Rosang Café & Store
by Vandana Verma
25 June 2013
35 Hauz Khas Village, second floor, Delhi.
Open daily, noon-10pm.
In the culinary fog of “The Village,” Rosang adds a little ethnic flavour, like Yeti and Gunpowder before it.
Representing the food of the Northeast, this no-frills café and store is a welcome diversion in Hauz Khas Village, where a profusion of cookie-cutter cafés and Lebanese-Italian menus peddle overpriced sandwiches and iced teas. Walk past the sign informing you of L’Opera’s next outpost, hang a left at Bagel’s Café, and then another down a little gully that will deposit you at the doorstep of Rosang.
Previously, it was only if you knew where to look – at Nagaland’s Kitchen or Jakoi – that you’d find a taste of the Northeast in Delhi. And most of the capital’s Khasis, Nagas, Mizos, Jaintias, Garos, Arunachalis, and other diverse Northeastern communities enjoy the flavours of home, well, in their own homes. But suddenly here’s a place you can go for a culinary sampler from any of the eight states.
At Rosang the menu makes evident the lineage of every item listed, making it easy to order a delicious, and geographically varied, spread. Pork spare ribs are deep-fried, with a crisp, charred crust underneath which you’ll find fatty meat, and plenty of it. Try, also, the Bawngsa Kan, a Mizo prepration with crisp-fried slices of meat, onion and floppy boiled slivers of bamboo shoot, which Mary, Rosang’s proprietor, recommends as the house specialty.
It is imperative that your meal begin with those ribs, but after that, the choice is yours, and the mains are as home-style as the starters are meaty, and a Bilahi Masoor tenga from Assam, a sour tomato-based fish curry, was super fresh and equally aromatic, and sat beautifully atop a mound of wild red rice. A chicken curry with tamarind and coconut, the Kukhura Masu from Sikkim, had a thin gravy whose flavours were bold, but clear and distinct. No Northeastern meal is complete without an accompanying chutney, and the Masoden, from Tripura, starred burnt brinjal, fish sauce and onion, a lovely bharta-alike.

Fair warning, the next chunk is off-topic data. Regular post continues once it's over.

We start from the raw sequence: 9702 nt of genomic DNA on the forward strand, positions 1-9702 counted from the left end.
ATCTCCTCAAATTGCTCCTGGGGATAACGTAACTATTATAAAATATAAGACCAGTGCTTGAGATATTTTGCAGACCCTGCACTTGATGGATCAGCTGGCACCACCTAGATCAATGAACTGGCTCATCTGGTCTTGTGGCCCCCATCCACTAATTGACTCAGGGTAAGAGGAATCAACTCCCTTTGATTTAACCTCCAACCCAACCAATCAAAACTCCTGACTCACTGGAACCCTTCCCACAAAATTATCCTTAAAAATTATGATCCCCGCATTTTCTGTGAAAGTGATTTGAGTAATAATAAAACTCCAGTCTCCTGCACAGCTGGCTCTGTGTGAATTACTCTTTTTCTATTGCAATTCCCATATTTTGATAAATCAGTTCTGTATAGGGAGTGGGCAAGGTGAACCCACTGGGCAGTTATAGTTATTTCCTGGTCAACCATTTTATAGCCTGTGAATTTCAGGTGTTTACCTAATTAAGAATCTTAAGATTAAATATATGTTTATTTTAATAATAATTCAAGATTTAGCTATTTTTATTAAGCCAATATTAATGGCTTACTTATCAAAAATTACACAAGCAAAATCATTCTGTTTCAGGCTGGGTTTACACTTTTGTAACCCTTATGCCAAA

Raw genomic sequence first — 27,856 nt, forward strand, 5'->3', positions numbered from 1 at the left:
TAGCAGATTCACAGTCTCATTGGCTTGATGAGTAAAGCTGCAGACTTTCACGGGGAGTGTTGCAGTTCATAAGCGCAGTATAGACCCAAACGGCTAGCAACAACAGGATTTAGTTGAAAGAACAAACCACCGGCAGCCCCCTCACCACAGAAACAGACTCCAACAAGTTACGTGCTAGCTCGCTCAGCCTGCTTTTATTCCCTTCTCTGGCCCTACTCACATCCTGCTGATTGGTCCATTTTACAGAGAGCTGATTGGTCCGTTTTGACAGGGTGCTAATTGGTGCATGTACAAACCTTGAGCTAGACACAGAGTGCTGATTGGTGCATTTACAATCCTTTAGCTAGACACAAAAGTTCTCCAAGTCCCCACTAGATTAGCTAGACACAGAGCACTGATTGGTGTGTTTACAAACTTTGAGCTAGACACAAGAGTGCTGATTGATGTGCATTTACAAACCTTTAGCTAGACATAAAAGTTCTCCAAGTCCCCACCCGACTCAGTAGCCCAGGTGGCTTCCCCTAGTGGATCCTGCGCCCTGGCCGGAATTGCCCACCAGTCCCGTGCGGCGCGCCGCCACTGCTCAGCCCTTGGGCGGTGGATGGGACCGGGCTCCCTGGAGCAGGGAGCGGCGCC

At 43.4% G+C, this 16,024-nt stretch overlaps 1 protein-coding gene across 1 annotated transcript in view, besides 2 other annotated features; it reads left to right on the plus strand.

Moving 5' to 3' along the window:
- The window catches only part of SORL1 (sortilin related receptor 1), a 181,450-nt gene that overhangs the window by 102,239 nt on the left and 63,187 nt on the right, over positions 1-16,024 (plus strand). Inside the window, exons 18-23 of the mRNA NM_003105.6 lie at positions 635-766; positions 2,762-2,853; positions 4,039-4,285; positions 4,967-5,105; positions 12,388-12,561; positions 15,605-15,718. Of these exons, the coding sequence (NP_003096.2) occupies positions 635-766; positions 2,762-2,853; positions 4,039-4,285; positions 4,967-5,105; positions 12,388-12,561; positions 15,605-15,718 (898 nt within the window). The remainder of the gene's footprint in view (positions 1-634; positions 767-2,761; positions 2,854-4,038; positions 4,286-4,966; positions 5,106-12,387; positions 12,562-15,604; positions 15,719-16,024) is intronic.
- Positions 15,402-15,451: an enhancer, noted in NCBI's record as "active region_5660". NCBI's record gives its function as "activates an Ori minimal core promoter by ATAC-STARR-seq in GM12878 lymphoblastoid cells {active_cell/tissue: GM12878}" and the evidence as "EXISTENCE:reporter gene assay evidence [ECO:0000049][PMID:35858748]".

To finish, a bowlful of wild red rice kheer, drier than its North Indian counterparts, with a surprisingly minty tang (despite a lack of any actual mint), and topped with sultanas and grated coconut, or you could just order yourself a milky-hued rice beer and let your meal settle.
This homey authenticity is underscored by photographs depicting scenes from the Northeastern states, a carved wooden ceiling, and seating cushions made from traditional fabric. Upstairs, if you’re keen to take home a souvenir, there’s also a little store that sells a selection of jewellery, music, pottery and lampshades, all from the Northeast.
With its gentle prices, attentive hosting and knockout flavours that won’t actually knock you out, Rosang is both a transportative example of home-style Northeastern eating and a great addition to the neighbourhood.